Oscars Needs a Rewrite: For all the Changes, “Green Book” Win Shows Academy Still Stuck in Past
“Black Panther” or “Roma” would have been a riskier, more revolutionary choice.
Hosts were out. Categories were going to be dumped. The last award would be given by the three-hour mark, guaranteed. No, organizers promised, this was not going to be your father’s Oscars.
Instead, it was more like your mother’s.
Everybody dressed up and played nice. Everyone remembered to thank God, their parents or their agent. And, yes, the whole thing finished up by bedtime.
I guess it’s easy when you cut most of the fun.
Oh, the 91st Academy Awards did have one or two surprises – the biggest being Glenn Close losing the best-actress prize to Olivia Colman, from The Favourite. (It does help when the studio clears the path by busting your two equal co-stars, Emma Stone and Rachel Weisz, down to the best-supporting-actress category).
And it was a thrill to see Spike Lee, resplendent in Prince purple, finally pick up a competitive award — even if it were only a shared, adapted-screenplay one for BlacKkKlansman (which he greeted with a number of lengthy, astounded exclamations that ABC’s censors rushed to silence).
But instead of challenging old assumptions, Sunday night’s show only confirmed them.
Some things we can be surer of now?
One, sentiment is definitely out. Fond memories may get a veteran a nomination – as it did for Close and, in the supporting-actor category, Sam Elliott and Richard E. Grant. But it’s no longer enough to get you a win. (Mahershala Ali still took that particular secondary acting prize, for Green Book).
Two, great songwriters are an endangered species. It was fun to watch Lady Gaga and Bradley Cooper perform the winning “Shallow” – mostly for the unexpected and unabashedly carnal look she gave him toward the end. (Gossips, start your engines.) But the other four numbers were duds, no matter how Jennifer Hudson wailed or Bette Midler reigned.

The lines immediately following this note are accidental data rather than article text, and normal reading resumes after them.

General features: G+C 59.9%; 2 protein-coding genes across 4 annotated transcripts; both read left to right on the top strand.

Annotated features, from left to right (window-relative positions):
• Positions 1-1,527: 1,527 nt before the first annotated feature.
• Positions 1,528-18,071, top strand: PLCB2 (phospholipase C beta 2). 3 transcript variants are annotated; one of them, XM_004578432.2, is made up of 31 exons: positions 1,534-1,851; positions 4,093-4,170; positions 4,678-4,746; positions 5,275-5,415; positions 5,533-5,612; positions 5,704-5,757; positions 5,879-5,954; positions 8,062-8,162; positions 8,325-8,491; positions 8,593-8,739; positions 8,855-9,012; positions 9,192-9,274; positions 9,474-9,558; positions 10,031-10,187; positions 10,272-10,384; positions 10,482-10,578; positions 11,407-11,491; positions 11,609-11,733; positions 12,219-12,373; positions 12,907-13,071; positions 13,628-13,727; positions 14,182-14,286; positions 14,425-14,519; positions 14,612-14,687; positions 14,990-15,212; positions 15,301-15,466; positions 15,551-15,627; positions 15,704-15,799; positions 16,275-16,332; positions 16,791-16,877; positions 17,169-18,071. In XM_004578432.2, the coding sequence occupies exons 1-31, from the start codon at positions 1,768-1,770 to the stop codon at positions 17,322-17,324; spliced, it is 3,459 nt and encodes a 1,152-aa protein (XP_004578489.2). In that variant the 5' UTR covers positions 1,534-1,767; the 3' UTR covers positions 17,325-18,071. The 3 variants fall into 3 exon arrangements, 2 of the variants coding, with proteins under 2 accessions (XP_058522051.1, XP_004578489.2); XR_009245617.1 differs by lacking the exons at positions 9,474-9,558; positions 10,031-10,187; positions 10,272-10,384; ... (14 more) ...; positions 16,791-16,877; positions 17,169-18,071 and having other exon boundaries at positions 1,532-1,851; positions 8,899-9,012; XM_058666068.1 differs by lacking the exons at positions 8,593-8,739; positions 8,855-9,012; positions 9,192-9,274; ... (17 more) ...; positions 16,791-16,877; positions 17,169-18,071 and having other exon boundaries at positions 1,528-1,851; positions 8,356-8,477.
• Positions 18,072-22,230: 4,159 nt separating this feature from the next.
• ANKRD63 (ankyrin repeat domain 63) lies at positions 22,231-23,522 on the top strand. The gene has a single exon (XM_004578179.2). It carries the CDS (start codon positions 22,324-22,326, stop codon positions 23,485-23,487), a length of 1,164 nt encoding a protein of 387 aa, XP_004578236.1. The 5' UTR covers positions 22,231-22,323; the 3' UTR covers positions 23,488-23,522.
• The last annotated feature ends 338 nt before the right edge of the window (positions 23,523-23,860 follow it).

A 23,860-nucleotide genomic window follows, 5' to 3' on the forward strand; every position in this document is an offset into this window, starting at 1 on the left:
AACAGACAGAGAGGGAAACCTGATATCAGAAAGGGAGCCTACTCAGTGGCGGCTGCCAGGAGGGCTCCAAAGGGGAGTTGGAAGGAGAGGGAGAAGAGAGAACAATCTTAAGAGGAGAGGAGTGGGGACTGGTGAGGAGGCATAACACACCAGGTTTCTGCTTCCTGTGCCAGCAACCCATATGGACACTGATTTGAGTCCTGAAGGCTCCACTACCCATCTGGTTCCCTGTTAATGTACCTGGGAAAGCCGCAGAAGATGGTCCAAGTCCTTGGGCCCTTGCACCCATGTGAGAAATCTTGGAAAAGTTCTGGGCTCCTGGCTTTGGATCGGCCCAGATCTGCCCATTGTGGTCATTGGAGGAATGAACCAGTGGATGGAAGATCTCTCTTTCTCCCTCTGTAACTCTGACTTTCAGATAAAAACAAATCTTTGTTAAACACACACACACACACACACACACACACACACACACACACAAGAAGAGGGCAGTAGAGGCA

And three – the show is about honoring history, not making it.
Voters could have given the first best-picture prize to a superhero movie, with Black Panther, or to a streaming one, with Roma. Instead they gave it to Green Book, a safely liberal (but not too liberal) film from a major studio — and the only best-picture contender with a genuinely clearcut, happy, hooray-for-us ending.
Because, as usual, safety and uplift are what the Oscars are all about – as they provide a determinedly upbeat, evening-long commercial for the American movie industry, and make a last desperate grab for a dwindling TV audience.
The attempts at courting viewers were obvious, and sometimes awkward. Half-an-hour shorter than last year, the show didn’t feel slimmed down so much as starved. People were rushed offstage, even to the point of having their mics cut. (Told to “wrap it up,” Colman replied with a defiant Bronx cheer.) The usual sideshows — extra musical numbers, leisurely edited “salutes” — were missing in action.
And as there was no host — with Kevin Hart bowing out after old gay-bashing tweets were unearthed — there was no opening monologue, either. Instead, a raging Queen kicked things off with the overly optimistic “We Will Rock You” and appropriately self-congratulatory “We Are the Champions.” Of course the pampered stars in the audience sang along in happy agreement.
Yet afterwards, the show merely moved to three hours of pandering, chasing after at-risk demographics. In an attempt to demonstrate diversity, inspiring immigrants and presenters of color dominated – even if, as with Serena Williams and celebrity chef José Andrés, their cinematic connections were sometimes difficult to discern. And good luck finding anyone onstage with an AARP card.
But if those changes did persuade a younger, more diverse crowd to tune in — and early numbers suggest slightly improved ratings — what did they see?
Nothing they hadn’t seen — or deliberately hadn’t watched — before.
The politics were definitely toned down. Rami Malek, a best-actor winner for Bohemian Rhapsody, noted that his prize came for playing Freddie Mercury, “a gay man, an immigrant, who lived his life unapologetically.” And Lee told 2020 voters to “do the right thing,” before adding with a grin, “you knew I had to get that in there.” (He also nearly stormed out when Green Book won best picture.)
But that was as confrontational as it got.
And the humor and music were decidedly un-hip.
Although an opening trio of Tina Fey, Amy Poehler and Maya Rudolph promised good things to come, soon we were back to forced banter and cue-card quips. (Is there anything more stuck-in-the-past square than Mike Myers and Dana Carvey attempting a Wayne’s World reprise?) And the nominated songs were mostly middle-of-the-road mush that even Lady Gaga’s brief burst of passion couldn’t spark to life.
Yes, the show mostly ran on time (if the producers had been allowed their initial, outrageous idea of presenting four categories off-camera, it even would have made their promised three-hour time limit.) Nobody screwed up terribly. No one said anything really outrageous. Nobody did anything too embarrassing. Nothing happened that hadn’t been carefully planned.
So remind me again why we’re supposed to be watching?